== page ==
# Online Tools & Tutorials

Art_and_Science_of_Selecting_Robot_Motors_-_FinalV2.pdf (1657321Bytes)

Building a robot is not always easy, especially if you don't have any previous experience or people to help you or guide you. LMR is in a perfect place to help others online and the more tools and tutorials a user has access to the better. We've put together a few over the years and if you know of any or even want to make your own, add them in the comments, and we'll add them to the main post. We'll also take a look on LMR to see if this type of comprehensive "Tools & Tutorials" post has been done before and integrate them all into a mega post.

 How to Make a UAV / Drone Tutorial Series So you’re looking to get into drones and UAVs? This tutorial series is designed to help you understand the emerging field of UAVs and guide you through the process of building your own UAV using off-the shelf parts. How to Make a Robot Tutorial Series This is series of 10 lessons that will teach you how to make your own custom robot and is aimed at anybody willing to get started in robotics and have a basic understanding of terms such as “voltage”, “current”, “motor”, and “sensors”. Drive Motor Sizing Tool / Tutorial The Drive Motor Sizing Tool is intended to give an idea of the type of drive motor required for your specific robot by taking known values and calculating values required when searching for a motor. Robot Arm Torque Calculator / Tutorial The equations used in the calculator are used to determine the torque required at any given lifting joint (raising the arm vertically) in a robotic arm are presented here. The totorial explains which equations are used and why. Robot Leg Torque Tutorial The Robot Leg Torque Tutorial explains how to find the torques acting at each degree of freedom of a 6-legged (hexapod), 3DOF / leg “insect” robotic leg. Common Unit Conversion Tool A short list of common units which are used in robots; useful in that it only shows the most common units which are used by most robot-related products. Converts between metric and imperial values as well. Art & Science of Motor Selection (by John Piccirillo, Ph.D.) Selecting drive motors for a mobile robot is no simple matter. One may do it by guess, trial and error, or someone’s advice. Having relied on all these methods in the past, with mixed success, John Piccirillo, Ph.D. set out to find a better way. PDF Download … more to come and suggest your own!

Simulators

Retarding the Torque articles:

1. Are there simulators available to test designs prior to building?
2. I suspect that all motors have slightly (or greatly) different operating charismatics. How to compensate?
3. Online calculators where I just fill in weights and lengths?

I like the whole idea

I think the motor sizing will help a lot of people. I’ve seen that sort of  question often.

When I was calculating the torque/power/speed requirements of my quadruped I looked around  for material on this and found nothing. Making it easier for people to predict whether their project will work and what torque/speed is needed would help a lot of people get their project to actually work.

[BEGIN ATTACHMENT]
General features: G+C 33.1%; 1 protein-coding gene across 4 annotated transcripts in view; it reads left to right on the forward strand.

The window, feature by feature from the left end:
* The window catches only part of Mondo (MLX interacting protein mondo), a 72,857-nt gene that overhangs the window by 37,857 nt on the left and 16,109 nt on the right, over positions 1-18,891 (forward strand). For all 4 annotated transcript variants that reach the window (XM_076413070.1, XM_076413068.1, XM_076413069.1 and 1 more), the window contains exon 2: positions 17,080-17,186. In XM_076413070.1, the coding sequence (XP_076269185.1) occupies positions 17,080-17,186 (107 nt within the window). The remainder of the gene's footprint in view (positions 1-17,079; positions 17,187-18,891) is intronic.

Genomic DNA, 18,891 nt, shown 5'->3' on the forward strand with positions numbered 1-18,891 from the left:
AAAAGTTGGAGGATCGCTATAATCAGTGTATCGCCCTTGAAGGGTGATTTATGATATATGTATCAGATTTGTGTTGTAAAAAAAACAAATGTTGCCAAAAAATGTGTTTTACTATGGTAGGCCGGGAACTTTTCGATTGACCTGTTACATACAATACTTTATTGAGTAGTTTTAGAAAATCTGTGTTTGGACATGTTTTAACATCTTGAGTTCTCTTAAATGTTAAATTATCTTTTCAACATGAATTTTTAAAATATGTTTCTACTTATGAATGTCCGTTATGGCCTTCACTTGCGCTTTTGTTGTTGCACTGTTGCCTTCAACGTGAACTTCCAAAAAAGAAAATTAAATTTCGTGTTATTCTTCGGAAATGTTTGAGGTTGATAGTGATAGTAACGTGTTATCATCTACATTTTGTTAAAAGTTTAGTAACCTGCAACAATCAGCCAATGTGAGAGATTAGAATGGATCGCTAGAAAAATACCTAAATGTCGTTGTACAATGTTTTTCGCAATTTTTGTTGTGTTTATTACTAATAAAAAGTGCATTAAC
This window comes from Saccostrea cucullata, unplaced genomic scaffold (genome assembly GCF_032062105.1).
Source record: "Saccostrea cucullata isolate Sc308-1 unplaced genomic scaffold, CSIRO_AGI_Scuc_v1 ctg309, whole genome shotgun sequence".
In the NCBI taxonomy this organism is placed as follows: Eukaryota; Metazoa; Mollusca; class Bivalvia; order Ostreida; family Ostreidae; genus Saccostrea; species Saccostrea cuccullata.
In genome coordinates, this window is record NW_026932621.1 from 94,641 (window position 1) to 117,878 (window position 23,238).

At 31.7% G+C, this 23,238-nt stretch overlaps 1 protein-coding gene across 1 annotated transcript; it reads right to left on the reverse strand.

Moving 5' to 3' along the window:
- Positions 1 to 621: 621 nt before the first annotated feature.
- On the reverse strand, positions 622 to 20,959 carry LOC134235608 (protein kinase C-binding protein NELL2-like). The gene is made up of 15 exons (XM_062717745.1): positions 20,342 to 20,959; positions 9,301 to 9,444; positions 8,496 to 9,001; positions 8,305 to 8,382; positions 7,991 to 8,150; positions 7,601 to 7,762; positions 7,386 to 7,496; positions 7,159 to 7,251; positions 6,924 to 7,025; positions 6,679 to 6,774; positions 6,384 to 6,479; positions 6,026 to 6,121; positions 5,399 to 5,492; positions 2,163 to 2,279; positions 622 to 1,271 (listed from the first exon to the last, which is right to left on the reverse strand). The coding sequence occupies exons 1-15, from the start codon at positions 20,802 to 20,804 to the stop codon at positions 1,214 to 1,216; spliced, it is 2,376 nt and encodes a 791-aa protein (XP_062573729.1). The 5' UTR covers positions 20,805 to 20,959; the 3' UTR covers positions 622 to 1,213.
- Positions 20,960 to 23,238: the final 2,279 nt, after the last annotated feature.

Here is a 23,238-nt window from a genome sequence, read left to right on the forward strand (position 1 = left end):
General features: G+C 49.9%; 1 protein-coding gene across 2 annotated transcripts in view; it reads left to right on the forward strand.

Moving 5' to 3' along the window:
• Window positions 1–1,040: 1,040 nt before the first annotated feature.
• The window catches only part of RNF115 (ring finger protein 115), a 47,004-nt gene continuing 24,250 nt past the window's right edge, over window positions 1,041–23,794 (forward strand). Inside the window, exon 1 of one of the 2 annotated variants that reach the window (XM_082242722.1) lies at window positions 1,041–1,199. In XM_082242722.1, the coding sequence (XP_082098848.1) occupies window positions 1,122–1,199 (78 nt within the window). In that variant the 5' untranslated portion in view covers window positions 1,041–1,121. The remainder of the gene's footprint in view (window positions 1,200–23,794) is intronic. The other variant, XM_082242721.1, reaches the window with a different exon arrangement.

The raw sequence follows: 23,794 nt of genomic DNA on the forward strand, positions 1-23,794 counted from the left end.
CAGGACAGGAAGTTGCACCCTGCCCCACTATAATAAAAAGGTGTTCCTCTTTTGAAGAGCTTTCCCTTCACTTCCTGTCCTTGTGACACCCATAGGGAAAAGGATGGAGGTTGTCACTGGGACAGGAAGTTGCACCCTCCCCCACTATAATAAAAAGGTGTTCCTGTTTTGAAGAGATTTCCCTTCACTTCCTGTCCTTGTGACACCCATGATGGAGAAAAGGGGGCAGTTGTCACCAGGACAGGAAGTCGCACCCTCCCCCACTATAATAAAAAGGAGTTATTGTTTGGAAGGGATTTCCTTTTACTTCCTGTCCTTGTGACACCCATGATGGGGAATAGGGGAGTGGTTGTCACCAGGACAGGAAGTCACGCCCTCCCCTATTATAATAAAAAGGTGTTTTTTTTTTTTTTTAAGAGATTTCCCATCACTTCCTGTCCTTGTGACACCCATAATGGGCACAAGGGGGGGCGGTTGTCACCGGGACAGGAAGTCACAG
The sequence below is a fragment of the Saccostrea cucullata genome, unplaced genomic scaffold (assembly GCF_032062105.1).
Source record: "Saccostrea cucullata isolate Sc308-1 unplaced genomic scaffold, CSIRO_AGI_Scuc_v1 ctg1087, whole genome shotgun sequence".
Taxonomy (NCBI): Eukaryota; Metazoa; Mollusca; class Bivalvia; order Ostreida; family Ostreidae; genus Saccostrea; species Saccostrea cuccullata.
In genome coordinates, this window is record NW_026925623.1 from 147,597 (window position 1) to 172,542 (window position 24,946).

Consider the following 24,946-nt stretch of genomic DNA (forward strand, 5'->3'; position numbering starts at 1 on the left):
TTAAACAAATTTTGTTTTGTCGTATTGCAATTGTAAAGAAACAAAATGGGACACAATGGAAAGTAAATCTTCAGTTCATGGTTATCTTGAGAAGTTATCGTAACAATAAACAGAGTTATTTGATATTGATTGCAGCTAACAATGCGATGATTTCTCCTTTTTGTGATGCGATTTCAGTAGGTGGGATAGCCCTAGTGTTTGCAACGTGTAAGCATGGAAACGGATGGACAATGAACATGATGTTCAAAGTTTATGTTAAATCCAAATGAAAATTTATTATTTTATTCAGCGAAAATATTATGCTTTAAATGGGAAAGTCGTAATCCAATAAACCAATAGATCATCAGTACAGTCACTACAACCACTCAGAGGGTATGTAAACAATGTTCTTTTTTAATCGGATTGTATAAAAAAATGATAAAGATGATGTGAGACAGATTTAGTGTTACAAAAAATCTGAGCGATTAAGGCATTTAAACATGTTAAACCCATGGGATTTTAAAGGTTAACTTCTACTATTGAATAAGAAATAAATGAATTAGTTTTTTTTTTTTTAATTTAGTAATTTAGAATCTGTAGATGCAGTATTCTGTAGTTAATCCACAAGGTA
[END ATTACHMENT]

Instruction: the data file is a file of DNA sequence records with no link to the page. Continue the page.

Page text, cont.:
Which calculators don’t you have? These days, it’s not so hard to write these in HTML5 and SVG to visualize, I have done so for some of the calcs…

Ideas for tools

Although the leg sizing tutorial is complete, we have not yet put together a dynamic tool to calculate the values automatically for each of the three leg joints.

As far as other ideas go, we have not yet made a tool to calculate thrust for a motor + propeller combination (although they are available online on other sites).

Some tools which help automatically create or adapt code (in some way shape or form) would be useful.

If people have found useful tools on other sites, we can link to them here.

Simulators

Aside from Microsoft’s ROS software (where you can virtually build your robot in a 3D environment) and perhaps a few others, creating a complex robot virtually is still quite hard (programming wise), especially given the range of parts which can be used.

The Drive Motor Sizing Tool is not as complex as it could be, so it’s there to give an idea of the torque and RPM range. We could potentially create one which has even more details, but would therefore also have more unknowns, making it quite a bit harder for beginners to use.

As for units / weights; we created one with some common units, but open to others which are oriented to robotics.

Tools

As far as creating code, we already have Scratch and Flowbotics. I don’t see making a new tool as being an easy task, and cross platform even harder.

What I suggest instead is “compiling” a library of Arduino sketches that are tuned for various robotic endeavors. It’s very easy to add a library and open a sketch in the Arduino IDE. You also have a huge Arduino community and forum.

Very optionally then:

If you were to do that then what is possible is to store away the various sketches in a database. The front end of that  would then live on  the web. You would choose a project and what accesories that would have, that would generate forms for each “section” with a default and the range of possible values for each of the variables.

Now some preprogrammed intelligence is necessary as some of this could be dealt with in a loop and some under a timer or an interupt and some combinations are not possible.This is doable though.

The end result would be a sketch (with variables inserted and described and marked) that could be pasted into the Arduino IDE, and a list of modules and links to them that need to be loaded.

Not a trivial project, collecting the “parts” and testing would take some time. Programming it, not so much.

I wouldn’t put it on your “do” list, but since you asked, that is how I see that it would work.

Helloo

Good one !!